ASK Jeff: The Rodale Institute’s farm manager, Jeff Moyer, answers your hardcore farming questions

Hay for horses in Mississippi

Posted January 27, 2005

What Jeff brings to the table

Jeff Moyer, who’s been the farm manager here at the 333-acre Rodale Institute research farm for more than a quarter of a century, receives lots of mail from farmers just like you asking for advice. Jeff’s hands-in-the-dirt experience over the past 26 years has run the gamut from refining the farm's cover cropping and crop rotation systems (including managing 270 acres in a rotation of corn, small grains, hay, and edible soy beans for a Japanese market) to overseeing The Rodale Institue Farming Systems Trial®, the world’s longest running side-by-side comparison of organic and conventional agriculture. We thought it would be fun and informative to share some of these farmer-to-farmer exchanges, and Jeff’s practical wisdom, with our NewFarm.org readers … and we’ll be doing it on a regular basis.

Got a question of your own? Send it to Jeff at:
jeff.moyer@rodaleinst.org

Dear Jeff,

I live in northeast Walnut, Mississippi (20 miles west of Corinth) and have a top-ridge farm. I have mostly fescue with some Bermuda. There was [Sericea] lespedezia, but that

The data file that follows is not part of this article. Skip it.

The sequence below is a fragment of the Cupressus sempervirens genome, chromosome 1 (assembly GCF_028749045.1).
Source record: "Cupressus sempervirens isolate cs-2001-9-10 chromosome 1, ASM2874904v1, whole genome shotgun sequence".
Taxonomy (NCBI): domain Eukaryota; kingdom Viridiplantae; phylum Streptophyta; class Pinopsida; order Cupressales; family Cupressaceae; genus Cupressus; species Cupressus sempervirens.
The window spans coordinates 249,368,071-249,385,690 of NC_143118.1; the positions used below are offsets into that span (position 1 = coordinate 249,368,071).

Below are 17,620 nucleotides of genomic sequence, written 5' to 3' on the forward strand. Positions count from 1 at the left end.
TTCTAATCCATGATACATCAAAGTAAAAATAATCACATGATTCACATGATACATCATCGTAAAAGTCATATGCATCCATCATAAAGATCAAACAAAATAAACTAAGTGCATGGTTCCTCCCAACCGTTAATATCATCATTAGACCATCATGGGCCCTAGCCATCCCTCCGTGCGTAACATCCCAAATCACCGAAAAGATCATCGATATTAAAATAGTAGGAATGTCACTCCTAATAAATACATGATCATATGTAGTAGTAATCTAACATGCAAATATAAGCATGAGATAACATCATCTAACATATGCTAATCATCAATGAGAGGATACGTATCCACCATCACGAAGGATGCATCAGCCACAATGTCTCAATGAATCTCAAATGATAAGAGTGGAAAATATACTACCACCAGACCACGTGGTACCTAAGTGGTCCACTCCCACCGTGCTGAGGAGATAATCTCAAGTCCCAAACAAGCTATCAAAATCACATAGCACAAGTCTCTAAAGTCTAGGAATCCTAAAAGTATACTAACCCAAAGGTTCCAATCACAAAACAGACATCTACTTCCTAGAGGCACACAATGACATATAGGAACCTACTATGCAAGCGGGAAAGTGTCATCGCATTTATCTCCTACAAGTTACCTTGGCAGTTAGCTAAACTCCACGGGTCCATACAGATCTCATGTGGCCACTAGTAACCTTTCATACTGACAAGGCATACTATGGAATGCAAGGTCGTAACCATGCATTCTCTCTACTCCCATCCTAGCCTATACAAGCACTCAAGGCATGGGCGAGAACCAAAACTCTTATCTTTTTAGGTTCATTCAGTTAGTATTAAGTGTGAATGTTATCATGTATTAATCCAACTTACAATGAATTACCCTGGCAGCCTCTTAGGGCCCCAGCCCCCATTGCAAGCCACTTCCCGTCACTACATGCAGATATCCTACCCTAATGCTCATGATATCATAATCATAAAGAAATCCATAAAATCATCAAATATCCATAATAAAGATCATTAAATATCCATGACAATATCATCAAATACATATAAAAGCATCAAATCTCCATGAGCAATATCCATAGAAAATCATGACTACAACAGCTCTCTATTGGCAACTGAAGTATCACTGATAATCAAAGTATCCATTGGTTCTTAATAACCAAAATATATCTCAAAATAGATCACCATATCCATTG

was killed with last year's spraying for broadleaf weeds.

There are about 60 acres where I want to grow hay for horses.

Fescue and horse people don't mix here, and I have heard stories about red clover, alfalfa, orchard grass, T44, and so forth. What I need is the best cash crop for the area for the horse customers (all square baling).

I don't mind putting in the effort now as this is part of my retirement income.

Thanks for your guidance and advice,
Dave Cable


Dear Dave,

I don't have any firsthand experience with Mississippi agriculture, so I can't tell you what will grow well for you. But I can tell you what folks here in Pennsylvania grow for horses and the types of crops we produce. Most horse folks are looking for quality in any hay they buy. That means the bright green color of young hay cut and made at the right time. Most want a mixture of grass and legumes. For us that means timothy and alfalfa. While I can sell other mixes, this is the one that does the best for me. I know we do alright with orchard grass, but we tend to stay away from clover and fescue. Talk to your county Extenstion agent to find varieties that will grow well in your part of the country, and pay attention to that quality issue.

Hope that helps,
Jeff

 

Have some questions to Ask Jeff? E-mail him directly at jeff.moyer@rodaleinst.org.